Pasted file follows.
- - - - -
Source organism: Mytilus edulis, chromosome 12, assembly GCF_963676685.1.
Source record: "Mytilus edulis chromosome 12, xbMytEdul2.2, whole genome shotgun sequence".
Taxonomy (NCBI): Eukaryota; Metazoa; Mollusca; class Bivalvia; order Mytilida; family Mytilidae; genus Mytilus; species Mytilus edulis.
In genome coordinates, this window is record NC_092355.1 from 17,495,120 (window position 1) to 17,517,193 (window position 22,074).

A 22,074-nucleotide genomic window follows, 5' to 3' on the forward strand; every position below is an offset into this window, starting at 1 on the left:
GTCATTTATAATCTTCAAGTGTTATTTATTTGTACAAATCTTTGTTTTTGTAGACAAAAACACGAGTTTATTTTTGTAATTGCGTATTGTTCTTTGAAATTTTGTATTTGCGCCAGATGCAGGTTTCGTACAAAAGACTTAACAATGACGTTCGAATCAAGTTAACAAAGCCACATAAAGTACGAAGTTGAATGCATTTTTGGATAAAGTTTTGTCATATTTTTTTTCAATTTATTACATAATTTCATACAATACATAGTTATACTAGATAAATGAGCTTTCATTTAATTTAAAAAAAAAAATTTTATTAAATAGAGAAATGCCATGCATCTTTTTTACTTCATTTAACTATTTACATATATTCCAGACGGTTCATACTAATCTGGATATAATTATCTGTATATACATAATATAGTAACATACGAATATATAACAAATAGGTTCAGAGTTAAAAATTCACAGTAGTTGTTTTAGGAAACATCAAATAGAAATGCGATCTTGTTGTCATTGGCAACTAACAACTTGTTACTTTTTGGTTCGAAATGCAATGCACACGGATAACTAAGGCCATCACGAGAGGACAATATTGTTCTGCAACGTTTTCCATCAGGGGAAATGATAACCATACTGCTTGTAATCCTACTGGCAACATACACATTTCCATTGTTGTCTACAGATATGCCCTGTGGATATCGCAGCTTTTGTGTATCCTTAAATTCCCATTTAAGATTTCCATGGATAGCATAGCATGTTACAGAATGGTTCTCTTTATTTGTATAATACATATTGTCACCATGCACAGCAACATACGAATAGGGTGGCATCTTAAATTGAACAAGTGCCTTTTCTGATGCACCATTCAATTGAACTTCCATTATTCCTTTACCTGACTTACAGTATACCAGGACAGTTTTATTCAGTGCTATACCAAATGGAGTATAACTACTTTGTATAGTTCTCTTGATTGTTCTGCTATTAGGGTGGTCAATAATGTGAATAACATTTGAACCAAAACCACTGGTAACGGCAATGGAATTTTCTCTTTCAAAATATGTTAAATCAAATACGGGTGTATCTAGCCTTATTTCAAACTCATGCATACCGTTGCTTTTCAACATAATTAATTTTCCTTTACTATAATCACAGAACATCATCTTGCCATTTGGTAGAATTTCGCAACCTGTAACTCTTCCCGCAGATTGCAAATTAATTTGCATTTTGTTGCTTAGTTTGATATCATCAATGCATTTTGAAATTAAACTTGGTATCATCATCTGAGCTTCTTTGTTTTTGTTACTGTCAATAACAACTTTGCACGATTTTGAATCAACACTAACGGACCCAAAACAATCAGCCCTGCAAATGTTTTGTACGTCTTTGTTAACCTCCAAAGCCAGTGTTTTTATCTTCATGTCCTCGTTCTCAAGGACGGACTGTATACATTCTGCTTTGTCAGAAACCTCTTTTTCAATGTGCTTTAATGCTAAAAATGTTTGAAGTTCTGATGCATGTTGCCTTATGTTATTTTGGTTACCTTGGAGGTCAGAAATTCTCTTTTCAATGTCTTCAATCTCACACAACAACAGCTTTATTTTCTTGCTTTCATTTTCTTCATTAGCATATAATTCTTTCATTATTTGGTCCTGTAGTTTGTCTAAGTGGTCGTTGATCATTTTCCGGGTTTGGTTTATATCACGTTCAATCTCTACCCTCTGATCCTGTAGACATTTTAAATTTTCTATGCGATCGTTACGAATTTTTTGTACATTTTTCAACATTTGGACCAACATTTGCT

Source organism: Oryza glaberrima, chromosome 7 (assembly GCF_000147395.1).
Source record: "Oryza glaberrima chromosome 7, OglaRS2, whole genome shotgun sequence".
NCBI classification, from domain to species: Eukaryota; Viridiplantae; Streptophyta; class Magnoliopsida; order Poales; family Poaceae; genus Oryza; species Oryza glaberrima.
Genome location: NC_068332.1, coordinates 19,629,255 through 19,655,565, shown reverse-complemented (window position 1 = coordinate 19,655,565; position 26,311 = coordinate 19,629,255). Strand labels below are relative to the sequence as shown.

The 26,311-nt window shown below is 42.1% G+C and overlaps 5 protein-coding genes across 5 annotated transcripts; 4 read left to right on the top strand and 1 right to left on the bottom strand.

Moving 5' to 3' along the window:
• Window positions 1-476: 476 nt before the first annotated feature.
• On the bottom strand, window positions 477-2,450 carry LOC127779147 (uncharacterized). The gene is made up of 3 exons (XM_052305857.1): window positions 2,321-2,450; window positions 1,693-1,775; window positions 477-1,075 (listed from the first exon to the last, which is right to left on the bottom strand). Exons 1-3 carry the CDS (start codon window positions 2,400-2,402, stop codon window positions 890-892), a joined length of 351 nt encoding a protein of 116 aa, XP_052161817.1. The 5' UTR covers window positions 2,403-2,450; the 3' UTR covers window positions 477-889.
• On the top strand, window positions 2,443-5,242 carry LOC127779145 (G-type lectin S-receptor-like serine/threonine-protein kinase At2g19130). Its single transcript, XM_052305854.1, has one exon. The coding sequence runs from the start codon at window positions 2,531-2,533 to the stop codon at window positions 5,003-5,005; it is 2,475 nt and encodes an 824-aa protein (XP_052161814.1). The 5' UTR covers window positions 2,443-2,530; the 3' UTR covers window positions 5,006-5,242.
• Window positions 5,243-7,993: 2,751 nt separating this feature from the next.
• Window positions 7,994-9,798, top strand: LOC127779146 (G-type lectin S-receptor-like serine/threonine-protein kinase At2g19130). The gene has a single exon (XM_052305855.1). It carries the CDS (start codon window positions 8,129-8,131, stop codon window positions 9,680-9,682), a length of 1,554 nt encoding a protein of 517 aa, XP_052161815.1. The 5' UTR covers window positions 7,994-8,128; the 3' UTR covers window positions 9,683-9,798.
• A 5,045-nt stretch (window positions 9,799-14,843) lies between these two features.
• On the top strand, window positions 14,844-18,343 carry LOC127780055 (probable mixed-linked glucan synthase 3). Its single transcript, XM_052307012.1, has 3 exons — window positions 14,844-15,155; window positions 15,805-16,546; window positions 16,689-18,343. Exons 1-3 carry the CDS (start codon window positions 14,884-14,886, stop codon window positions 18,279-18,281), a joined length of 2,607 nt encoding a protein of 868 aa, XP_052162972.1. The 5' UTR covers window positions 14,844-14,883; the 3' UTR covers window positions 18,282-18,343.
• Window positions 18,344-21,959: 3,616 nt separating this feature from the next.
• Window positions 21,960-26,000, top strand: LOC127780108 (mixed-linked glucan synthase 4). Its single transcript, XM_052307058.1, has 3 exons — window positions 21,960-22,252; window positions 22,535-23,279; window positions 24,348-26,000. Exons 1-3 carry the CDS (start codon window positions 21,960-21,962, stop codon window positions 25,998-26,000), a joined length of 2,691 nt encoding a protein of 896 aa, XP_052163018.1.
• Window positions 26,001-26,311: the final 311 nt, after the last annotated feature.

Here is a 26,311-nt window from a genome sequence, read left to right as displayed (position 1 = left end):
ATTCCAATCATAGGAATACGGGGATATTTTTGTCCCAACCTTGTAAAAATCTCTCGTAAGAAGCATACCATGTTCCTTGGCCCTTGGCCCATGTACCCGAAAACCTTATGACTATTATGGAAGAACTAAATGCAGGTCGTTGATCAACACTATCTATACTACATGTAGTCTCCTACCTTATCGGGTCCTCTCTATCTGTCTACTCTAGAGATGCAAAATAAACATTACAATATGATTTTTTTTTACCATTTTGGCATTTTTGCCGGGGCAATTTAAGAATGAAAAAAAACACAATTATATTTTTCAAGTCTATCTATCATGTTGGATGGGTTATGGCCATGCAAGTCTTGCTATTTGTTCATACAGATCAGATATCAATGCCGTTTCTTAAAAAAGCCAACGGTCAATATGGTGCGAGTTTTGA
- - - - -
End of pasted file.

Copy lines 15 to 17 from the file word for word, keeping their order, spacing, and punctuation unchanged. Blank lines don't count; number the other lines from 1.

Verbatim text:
• On the top strand, window positions 2,443-5,242 carry LOC127779145 (G-type lectin S-receptor-like serine/threonine-protein kinase At2g19130). Its single transcript, XM_052305854.1, has one exon. The coding sequence runs from the start codon at window positions 2,531-2,533 to the stop codon at window positions 5,003-5,005; it is 2,475 nt and encodes an 824-aa protein (XP_052161814.1). The 5' UTR covers window positions 2,443-2,530; the 3' UTR covers window positions 5,006-5,242.
• Window positions 5,243-7,993: 2,751 nt separating this feature from the next.
• Window positions 7,994-9,798, top strand: LOC127779146 (G-type lectin S-receptor-like serine/threonine-protein kinase At2g19130). The gene has a single exon (XM_052305855.1). It carries the CDS (start codon window positions 8,129-8,131, stop codon window positions 9,680-9,682), a length of 1,554 nt encoding a protein of 517 aa, XP_052161815.1. The 5' UTR covers window positions 7,994-8,128; the 3' UTR covers window positions 9,683-9,798.